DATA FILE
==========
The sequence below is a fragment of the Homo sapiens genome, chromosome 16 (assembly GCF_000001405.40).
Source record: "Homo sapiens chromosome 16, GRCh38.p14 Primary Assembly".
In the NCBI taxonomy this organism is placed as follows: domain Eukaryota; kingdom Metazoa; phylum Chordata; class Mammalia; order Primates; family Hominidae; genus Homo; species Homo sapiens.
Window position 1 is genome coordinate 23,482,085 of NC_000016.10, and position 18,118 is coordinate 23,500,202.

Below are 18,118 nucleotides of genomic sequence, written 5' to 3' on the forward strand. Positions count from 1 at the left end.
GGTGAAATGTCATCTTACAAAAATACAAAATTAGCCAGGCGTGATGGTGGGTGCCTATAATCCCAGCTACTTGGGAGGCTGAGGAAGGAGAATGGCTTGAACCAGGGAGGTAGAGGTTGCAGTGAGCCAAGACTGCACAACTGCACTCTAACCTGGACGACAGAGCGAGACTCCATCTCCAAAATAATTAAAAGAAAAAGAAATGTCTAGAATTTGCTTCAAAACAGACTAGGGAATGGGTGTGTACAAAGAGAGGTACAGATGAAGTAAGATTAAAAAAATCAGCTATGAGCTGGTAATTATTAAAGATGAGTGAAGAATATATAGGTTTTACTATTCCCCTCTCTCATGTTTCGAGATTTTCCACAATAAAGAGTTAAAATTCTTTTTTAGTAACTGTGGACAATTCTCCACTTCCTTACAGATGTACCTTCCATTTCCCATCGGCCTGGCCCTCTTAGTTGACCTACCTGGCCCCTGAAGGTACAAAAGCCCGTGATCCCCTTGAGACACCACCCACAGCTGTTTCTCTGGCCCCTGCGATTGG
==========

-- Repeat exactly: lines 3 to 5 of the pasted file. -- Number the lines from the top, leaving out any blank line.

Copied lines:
In the NCBI taxonomy this organism is placed as follows: domain Eukaryota; kingdom Metazoa; phylum Chordata; class Mammalia; order Primates; family Hominidae; genus Homo; species Homo sapiens.
Window position 1 is genome coordinate 23,482,085 of NC_000016.10, and position 18,118 is coordinate 23,500,202.

Below are 18,118 nucleotides of genomic sequence, written 5' to 3' on the forward strand. Positions count from 1 at the left end.